Twins and the mystery of missing heritability: the contribution of gene–environment interactions

Authors

  • J. Kaprio

    Corresponding author
    1. Department of Public Health, Hjelt Institute, University of Helsinki, Helsinki, Finland
    2. Institute for Molecular Medicine Finland (FIMM), University of Helsinki, Helsinki, Finland
    3. Department of Mental Health and Substance Abuse Services, National Institute for Health and Welfare, Helsinki, Finland
    • Correspondence: Jaakko Kaprio, MD, PhD, Department of Public Health, PO Box 41 (Mannerheimintie 172), University of Helsinki, FIN-00014 Helsinki, Finland.

      (fax: 358 9 191 27 600; e-mail: jaakko.kaprio@helsinki.fi).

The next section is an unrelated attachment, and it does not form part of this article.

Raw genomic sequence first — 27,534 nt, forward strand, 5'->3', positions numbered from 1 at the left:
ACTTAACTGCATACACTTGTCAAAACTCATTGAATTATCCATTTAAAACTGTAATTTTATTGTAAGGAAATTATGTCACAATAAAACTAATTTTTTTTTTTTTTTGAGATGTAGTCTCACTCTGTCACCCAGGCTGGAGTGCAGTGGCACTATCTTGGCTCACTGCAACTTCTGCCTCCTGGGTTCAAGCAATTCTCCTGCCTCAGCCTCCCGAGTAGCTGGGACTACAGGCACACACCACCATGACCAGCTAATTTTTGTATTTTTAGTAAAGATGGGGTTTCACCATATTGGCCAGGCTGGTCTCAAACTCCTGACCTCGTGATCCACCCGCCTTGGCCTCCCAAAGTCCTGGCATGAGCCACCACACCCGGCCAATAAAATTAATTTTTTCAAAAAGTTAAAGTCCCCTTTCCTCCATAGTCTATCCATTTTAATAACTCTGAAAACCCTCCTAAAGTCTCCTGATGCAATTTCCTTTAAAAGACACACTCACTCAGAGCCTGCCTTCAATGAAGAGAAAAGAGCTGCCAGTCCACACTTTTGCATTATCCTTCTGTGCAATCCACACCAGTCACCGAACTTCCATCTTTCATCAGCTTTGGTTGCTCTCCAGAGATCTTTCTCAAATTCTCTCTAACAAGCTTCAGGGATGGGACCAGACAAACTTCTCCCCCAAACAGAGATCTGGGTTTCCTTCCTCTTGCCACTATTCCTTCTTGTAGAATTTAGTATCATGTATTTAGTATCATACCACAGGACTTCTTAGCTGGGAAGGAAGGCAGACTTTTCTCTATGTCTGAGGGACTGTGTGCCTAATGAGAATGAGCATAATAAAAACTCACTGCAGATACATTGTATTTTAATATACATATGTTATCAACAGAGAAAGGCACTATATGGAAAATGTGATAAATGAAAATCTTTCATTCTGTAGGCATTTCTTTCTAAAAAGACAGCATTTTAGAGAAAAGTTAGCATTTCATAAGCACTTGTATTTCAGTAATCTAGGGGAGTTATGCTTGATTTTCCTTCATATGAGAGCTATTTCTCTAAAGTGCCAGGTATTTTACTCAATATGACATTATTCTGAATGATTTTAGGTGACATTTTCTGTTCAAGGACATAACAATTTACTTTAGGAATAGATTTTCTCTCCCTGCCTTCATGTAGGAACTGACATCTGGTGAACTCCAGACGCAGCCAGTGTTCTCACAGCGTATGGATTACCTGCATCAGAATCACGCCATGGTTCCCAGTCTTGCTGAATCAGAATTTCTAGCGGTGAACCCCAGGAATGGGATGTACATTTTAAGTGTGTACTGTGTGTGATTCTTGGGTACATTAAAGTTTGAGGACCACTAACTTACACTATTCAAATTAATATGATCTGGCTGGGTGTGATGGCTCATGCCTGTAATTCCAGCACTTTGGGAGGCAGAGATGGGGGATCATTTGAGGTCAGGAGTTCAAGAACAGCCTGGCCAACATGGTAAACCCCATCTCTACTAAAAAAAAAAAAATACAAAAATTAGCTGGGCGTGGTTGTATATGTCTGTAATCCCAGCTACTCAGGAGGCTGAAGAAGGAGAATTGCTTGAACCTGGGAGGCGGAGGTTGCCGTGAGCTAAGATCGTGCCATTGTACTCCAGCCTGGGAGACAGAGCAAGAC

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Abstract

Since 2006, the advent of increasingly larger genome-wide association studies and their meta-analyses have led to numerous, replicated findings of genetic polymorphisms associated with many diseases and traits. Early studies suggested that the identified loci generally accounted for a small fraction of the genetic variance estimated from twin and family studies. This led to the concept of ‘missing heritability’. Here, the progress in accounting for a greater proportion of the variance is reviewed. In particular, gene–environment interactions can, for some traits and in certain circumstances, explain part of this missing heritability.

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